After the disastrous year 2022 for the cryptocurrency market, many investors withdrew from token trading. Effect? Bitcoin prices are as stable as ever and starting to resemble gold, writes the American Business Insider.
Institutional and individual investors alike turned their backs on the sector in the wake of a nightmarish 2022, when soaring interest rates and the spectacular collapse of high-profile firms like FTX drove the price of bitcoin down.
Bitcoin like gold
While other riskier assets like stocks have rebounded this year, bitcoin is still trading below $30,000 – more than 50 percent above. below the peak of nearly $69,000 in November 2021.
It briefly surged after the world’s largest asset manager, BlackRock, said it wanted to launch an ETF spot tracking the price of the token, but that trend has died down in recent weeks.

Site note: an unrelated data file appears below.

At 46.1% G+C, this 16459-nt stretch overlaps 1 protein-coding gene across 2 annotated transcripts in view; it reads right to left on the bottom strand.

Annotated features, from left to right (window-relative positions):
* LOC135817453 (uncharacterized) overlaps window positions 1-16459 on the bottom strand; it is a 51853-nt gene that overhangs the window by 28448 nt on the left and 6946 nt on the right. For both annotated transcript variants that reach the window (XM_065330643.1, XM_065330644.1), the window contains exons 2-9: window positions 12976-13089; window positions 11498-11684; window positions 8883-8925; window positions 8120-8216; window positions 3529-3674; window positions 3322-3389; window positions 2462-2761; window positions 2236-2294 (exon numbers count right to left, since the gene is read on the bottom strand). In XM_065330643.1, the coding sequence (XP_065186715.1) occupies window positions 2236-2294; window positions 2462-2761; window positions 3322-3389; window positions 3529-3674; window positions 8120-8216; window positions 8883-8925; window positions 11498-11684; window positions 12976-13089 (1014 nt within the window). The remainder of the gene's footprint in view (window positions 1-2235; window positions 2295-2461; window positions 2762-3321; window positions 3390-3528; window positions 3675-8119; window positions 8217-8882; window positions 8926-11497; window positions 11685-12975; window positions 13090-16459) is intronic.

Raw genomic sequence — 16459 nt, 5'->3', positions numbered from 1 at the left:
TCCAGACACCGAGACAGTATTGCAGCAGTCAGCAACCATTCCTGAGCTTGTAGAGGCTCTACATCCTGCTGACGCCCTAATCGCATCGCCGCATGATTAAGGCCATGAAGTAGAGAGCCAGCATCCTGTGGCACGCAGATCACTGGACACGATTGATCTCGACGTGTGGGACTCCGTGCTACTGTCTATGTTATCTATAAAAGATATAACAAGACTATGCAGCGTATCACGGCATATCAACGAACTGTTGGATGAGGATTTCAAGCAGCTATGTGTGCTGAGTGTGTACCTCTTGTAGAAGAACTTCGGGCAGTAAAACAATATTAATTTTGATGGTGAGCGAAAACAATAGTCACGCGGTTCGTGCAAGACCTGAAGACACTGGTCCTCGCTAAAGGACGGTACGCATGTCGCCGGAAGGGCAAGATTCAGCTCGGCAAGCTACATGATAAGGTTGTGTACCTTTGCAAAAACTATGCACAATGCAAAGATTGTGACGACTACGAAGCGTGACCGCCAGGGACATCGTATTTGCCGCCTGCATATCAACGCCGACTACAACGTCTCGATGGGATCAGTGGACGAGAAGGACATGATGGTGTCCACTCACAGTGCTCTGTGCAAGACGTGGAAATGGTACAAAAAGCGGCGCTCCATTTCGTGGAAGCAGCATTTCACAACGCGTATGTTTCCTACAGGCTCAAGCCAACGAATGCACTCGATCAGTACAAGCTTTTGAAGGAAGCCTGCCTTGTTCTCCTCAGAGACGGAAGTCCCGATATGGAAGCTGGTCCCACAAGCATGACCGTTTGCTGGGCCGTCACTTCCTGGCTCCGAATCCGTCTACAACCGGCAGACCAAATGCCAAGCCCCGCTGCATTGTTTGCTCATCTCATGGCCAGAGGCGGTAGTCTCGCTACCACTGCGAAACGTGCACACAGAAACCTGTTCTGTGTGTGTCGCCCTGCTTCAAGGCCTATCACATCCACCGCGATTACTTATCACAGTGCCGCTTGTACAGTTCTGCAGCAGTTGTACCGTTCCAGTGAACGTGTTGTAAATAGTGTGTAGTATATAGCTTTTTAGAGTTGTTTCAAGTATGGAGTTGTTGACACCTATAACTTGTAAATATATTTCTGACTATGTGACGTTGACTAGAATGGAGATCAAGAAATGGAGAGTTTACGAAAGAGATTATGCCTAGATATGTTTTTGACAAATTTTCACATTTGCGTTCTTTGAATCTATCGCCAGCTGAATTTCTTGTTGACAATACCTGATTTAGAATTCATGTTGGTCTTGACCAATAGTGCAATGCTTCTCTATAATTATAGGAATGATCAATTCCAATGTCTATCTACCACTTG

Nobody cares about cryptocurrencies
The stabilization of the cryptocurrency meets the forecast of some analysts who expected Bitcoin to become digital gold and its prices to stop surprising and become, at least to some extent, predictable.
To some extent, their vision of low-volatility assets has now come to life – but only because no one really cares about cryptocurrencies anymore.
Bitcoin will drop to zero?
Back in April 2023, Spencer Schiff firmly argued that cryptocurrencies are the future. He said at the time that “Bitcoin is a better choice than gold in the long run.” Apparently, something in him snapped, because he turned his back on the technology quite dramatically.
An investor recently responded to an article titled “Two Causes of the Coming Great Depression.” In his opinion, there will be no crisis and “an inconceivable economic boom awaits us.” He indicated that it would be driven by artificial intelligence, and not, as many thought, cryptocurrencies.
Schiff predicts that Bitcoin “will probably drop to zero in the coming years” and the most popular digital currency “will not have a significant impact on the world.” This is a response to comments that BTC would solve the current problems of the economy.